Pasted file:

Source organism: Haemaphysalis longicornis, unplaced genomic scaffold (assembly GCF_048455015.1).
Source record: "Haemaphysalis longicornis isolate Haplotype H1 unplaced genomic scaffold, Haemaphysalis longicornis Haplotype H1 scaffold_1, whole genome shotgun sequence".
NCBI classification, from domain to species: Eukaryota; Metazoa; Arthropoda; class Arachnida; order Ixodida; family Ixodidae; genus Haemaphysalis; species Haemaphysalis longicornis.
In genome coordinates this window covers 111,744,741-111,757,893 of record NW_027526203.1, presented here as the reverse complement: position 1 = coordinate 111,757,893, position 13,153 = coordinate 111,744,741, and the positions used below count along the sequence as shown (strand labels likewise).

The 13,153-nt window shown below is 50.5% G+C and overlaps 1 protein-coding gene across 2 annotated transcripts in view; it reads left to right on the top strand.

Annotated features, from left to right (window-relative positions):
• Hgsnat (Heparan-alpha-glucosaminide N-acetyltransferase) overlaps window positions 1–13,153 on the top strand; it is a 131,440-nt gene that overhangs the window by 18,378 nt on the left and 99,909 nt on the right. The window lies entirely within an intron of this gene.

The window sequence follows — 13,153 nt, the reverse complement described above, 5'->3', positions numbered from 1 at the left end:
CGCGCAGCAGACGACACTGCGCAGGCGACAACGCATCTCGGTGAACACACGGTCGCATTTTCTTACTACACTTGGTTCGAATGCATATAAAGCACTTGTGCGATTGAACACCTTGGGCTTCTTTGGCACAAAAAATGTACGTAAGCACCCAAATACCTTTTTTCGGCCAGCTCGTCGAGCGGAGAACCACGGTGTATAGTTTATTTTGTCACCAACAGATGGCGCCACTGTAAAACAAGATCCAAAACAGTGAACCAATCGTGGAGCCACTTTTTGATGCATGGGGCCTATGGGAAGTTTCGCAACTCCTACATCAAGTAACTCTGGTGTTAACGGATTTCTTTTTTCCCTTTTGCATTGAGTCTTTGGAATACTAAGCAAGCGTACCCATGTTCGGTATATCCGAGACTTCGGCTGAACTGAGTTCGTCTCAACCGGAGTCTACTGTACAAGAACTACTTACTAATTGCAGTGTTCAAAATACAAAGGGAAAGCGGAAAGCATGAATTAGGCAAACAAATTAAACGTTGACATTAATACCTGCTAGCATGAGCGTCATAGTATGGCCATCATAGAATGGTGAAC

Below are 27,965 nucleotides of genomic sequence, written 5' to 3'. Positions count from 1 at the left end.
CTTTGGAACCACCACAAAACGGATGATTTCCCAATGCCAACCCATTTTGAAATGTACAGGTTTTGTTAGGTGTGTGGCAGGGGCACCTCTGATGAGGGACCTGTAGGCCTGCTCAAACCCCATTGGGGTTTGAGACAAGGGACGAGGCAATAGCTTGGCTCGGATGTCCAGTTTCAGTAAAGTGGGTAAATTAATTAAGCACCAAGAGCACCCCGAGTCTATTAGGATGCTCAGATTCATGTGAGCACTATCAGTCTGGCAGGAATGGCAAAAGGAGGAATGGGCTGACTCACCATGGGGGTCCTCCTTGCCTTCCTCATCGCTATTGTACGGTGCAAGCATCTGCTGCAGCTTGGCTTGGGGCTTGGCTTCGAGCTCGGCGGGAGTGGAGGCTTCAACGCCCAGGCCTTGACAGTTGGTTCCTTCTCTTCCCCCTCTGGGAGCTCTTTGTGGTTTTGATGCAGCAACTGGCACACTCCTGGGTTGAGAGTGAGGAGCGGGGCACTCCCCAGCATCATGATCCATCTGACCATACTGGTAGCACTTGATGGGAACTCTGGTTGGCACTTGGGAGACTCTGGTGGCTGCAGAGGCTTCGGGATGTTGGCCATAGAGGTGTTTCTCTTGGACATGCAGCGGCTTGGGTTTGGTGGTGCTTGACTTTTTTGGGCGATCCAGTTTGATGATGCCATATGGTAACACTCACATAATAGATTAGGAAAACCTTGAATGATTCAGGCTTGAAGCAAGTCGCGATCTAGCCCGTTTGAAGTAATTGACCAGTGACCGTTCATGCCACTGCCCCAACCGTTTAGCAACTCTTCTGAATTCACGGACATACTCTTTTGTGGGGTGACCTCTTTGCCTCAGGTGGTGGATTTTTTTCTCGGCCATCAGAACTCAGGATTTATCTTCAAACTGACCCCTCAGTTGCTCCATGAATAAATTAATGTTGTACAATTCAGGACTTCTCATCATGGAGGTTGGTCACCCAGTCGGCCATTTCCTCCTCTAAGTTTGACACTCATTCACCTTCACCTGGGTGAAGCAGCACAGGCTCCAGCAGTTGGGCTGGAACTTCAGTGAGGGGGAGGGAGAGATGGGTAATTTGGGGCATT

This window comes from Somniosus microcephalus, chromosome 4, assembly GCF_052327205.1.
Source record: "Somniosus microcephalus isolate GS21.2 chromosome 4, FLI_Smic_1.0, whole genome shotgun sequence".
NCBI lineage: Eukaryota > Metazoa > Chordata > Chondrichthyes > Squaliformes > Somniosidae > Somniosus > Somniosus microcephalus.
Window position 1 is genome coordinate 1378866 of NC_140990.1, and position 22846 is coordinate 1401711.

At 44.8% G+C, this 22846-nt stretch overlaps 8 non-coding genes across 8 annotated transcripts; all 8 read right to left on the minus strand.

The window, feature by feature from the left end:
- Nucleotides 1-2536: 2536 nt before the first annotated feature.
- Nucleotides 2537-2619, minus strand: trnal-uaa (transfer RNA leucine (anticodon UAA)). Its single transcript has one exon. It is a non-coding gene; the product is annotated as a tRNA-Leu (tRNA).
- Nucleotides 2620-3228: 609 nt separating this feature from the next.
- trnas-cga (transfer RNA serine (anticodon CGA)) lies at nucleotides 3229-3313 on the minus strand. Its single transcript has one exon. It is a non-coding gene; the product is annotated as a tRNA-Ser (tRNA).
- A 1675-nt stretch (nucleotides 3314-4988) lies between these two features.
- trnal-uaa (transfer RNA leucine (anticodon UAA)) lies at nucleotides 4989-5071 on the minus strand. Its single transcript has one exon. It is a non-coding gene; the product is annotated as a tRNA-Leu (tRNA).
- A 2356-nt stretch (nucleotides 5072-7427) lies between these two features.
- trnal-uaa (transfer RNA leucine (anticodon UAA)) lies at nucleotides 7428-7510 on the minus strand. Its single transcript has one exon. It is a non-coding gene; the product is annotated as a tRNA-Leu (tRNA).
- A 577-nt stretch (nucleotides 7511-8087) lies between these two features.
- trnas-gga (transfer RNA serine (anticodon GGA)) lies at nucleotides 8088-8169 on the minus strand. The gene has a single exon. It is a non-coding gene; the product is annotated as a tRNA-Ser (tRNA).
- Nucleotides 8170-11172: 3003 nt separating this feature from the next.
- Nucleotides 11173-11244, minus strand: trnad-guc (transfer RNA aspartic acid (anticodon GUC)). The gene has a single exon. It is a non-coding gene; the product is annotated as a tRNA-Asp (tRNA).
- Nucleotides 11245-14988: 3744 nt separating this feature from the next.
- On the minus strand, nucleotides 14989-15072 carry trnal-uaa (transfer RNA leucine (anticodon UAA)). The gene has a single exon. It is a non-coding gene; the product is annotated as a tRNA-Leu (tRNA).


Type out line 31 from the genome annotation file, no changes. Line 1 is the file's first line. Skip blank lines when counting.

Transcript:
- On the minus strand, nucleotides 14989-15072 carry trnal-uaa (transfer RNA leucine (anticodon UAA)). The gene has a single exon. It is a non-coding gene; the product is annotated as a tRNA-Leu (tRNA).